overview of income redistribution programs n.
Download
Skip this Video
Loading SlideShow in 5 Seconds..
Overview of Income Redistribution Programs PowerPoint Presentation
Download Presentation
Overview of Income Redistribution Programs

Loading in 2 Seconds...

play fullscreen
1 / 24

Overview of Income Redistribution Programs - PowerPoint PPT Presentation


  • 133 Views
  • Uploaded on

Overview of Income Redistribution Programs. Federal government plays large role redistributing income and supporting income of various groups Programs decrease uncertainty generated by market economy 2 broad categories of social insurance/redistribution programs. Programs.

loader
I am the owner, or an agent authorized to act on behalf of the owner, of the copyrighted work described.
capcha
Download Presentation

PowerPoint Slideshow about 'Overview of Income Redistribution Programs' - louisa


Download Now An Image/Link below is provided (as is) to download presentation

Download Policy: Content on the Website is provided to you AS IS for your information and personal use and may not be sold / licensed / shared on other websites without getting consent from its author.While downloading, if for some reason you are not able to download a presentation, the publisher may have deleted the file from their server.


- - - - - - - - - - - - - - - - - - - - - - - - - - E N D - - - - - - - - - - - - - - - - - - - - - - - - - -
Presentation Transcript
overview of income redistribution programs
Overview of Income Redistribution Programs
  • Federal government plays large role redistributing income and supporting income of various groups
  • Programs decrease uncertainty generated by market economy
  • 2 broad categories of social insurance/redistribution programs
programs
Programs
  • Means Tested Programs
    • Programs directed at those falling below predetermined income or asset level - poverty programs
    • Examples: medicaid, food stamps (SNAP), TANF
  • Non-means Tested Programs
    • Eligibility for program not determined by income means test
    • Other criteria (for example age) establish eligibility; most people fall under program at some point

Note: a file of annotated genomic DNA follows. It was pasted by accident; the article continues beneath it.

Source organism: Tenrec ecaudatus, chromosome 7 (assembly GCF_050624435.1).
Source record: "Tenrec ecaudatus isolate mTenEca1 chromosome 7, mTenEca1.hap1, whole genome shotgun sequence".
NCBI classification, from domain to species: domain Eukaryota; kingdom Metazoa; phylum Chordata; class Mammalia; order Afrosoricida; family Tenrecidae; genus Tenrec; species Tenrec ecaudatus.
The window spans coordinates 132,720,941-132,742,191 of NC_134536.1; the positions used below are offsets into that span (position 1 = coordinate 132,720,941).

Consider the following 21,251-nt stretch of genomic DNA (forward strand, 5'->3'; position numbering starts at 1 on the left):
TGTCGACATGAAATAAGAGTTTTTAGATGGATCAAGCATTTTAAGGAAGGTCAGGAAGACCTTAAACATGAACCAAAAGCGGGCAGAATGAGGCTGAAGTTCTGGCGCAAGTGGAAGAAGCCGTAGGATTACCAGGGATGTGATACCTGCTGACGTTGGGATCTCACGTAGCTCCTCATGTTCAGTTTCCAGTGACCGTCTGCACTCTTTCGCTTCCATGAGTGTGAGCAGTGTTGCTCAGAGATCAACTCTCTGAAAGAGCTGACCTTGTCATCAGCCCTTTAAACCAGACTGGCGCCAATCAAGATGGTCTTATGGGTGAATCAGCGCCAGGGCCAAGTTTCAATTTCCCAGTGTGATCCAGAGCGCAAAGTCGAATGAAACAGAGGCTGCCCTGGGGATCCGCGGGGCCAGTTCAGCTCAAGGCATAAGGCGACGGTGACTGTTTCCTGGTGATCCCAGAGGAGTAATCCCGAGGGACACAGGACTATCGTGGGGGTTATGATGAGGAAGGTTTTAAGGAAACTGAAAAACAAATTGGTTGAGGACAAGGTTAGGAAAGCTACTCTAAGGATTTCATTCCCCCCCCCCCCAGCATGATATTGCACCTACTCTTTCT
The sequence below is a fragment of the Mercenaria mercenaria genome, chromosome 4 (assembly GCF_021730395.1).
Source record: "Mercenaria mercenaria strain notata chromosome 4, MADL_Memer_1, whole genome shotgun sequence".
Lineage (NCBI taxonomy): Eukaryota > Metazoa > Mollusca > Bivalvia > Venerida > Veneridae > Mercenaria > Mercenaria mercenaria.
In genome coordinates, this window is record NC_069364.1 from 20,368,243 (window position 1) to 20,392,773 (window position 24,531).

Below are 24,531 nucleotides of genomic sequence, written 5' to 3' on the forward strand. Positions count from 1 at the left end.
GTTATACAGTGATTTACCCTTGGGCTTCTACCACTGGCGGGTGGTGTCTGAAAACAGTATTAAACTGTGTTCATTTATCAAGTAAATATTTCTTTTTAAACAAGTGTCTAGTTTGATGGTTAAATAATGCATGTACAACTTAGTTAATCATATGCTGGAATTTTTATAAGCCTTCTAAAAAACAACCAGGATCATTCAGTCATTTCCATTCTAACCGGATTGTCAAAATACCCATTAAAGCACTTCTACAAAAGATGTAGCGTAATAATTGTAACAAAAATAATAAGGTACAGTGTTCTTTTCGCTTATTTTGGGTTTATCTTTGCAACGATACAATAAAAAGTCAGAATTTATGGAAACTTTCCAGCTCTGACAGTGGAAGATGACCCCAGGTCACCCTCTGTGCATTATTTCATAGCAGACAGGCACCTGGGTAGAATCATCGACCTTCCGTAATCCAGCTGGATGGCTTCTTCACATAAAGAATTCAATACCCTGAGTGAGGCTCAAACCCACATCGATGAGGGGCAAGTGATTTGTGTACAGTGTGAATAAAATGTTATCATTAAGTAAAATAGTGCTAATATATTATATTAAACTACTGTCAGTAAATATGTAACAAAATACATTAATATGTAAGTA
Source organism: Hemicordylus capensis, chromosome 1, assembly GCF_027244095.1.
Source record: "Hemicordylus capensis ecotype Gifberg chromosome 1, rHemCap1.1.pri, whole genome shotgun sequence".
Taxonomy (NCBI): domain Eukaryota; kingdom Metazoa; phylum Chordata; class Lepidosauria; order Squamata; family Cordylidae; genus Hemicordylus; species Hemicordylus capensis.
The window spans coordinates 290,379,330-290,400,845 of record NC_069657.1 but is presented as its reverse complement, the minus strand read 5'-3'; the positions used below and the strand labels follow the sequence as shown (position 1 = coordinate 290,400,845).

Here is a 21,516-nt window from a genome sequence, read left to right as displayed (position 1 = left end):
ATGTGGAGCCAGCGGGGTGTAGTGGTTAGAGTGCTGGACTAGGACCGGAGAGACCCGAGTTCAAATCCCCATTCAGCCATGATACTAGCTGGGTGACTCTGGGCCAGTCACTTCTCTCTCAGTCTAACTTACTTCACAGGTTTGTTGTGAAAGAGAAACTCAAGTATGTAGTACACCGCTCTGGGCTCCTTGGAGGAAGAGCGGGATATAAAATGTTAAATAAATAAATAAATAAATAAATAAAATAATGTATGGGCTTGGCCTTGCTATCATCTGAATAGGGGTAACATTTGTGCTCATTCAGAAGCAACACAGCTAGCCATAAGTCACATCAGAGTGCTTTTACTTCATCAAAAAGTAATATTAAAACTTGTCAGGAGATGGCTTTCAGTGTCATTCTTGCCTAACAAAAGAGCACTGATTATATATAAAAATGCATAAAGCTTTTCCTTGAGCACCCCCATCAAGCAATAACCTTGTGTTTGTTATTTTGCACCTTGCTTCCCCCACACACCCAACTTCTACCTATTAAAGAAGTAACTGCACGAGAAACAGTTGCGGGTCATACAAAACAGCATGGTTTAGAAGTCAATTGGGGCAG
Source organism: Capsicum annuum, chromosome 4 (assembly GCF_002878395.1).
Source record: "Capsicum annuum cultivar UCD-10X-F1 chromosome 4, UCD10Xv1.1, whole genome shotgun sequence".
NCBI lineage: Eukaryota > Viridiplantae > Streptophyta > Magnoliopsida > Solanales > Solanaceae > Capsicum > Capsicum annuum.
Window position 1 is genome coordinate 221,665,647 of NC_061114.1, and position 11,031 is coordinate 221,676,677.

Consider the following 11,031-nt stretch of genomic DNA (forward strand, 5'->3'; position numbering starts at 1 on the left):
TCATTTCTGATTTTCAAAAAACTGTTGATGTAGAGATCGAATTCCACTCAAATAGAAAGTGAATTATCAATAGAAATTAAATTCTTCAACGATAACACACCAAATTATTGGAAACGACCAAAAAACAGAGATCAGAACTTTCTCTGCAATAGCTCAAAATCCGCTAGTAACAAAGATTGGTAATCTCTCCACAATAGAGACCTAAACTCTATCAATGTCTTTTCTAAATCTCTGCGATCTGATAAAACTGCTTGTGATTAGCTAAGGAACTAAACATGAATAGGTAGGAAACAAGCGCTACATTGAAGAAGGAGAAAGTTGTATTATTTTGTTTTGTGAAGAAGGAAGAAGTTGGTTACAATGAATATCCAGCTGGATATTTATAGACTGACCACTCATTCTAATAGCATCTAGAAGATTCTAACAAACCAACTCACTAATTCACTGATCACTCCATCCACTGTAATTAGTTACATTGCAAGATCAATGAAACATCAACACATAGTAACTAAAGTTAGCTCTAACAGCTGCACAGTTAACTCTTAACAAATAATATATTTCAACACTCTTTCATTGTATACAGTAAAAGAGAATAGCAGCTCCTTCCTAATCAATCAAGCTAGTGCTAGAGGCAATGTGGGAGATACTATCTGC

• Examples: unemployment insurance, social security pension system, medicare

Non-means tested programs much larger than means tested programs

poverty in us
Poverty in US
  • Families and individuals classified as poor if their incomes fall under a calculated poverty threshold
  • Threshold varies by family characteristics, (family size etc)
  • Threshold constructed as function of income needed to maintain adequate diet; Assumed families spend 1/3 of income on food
poverty
Poverty

2012 poverty threshold

  • In 2012, 15.0% of the population under poverty line
  • Only cash income (regardless of source) is used to establish poverty status
  • Poverty has fallen in US since first calculated
    • in 1959 the poverty rate was 22.4%
    • In 2007 (pre-recession) poverty rate was 12.5%
anti poverty programs
Anti-poverty Programs

Means tested programs can be split into:

  • Cash transfer programs
    • Earned Income Tax Credit (EITC)
    • Temporary Assistance to Needy Families (TANF)
    • Supplemental Security Income (SSI)
  • In-kind programs (direct provision of goods/services by government)
    • Medicaid
    • Food Stamps (SNAP)
    • Housing Assistance
earned income tax credit
Earned Income Tax Credit
  • Second largest federal anti-poverty program after medicaid
  • Program began in 1970’s, greatly expanded in 1993
  • Program directed at working poor, only those earning wages are eligible
  • EITC is a system of direct income subsidies administered thru the tax system
slide7
EITC

Assume a single woman with one child in 2003 with

$15,600 adjusted gross income

-7000 standard deduction (head of household)

-6,200 exemptions (herself and child)

-----------------------------------------------------------------------

$2,400 taxable income

        • $240 tax owed before EITC
      • Value of EITC subsidy - $2,248
      • The woman would pay no income taxes and receive a $2008 refund ($2248-$240)
  • Roughly 21 million families received EITC refunds in 2004
  • The 36 billion in refunds lifted 5 million families above the poverty line in 2004
temporary assistance to needy families tanf
Temporary Assistance to Needy Families (TANF)
  • In 1996, TANF replaced the federal entitlement program called Aid to Families with Dependent Children (AFDC)
  • Directed at non-working families with children
  • The old AFDC program consisted mainly of cash subsidies in which
      • The federal government would determine eligibility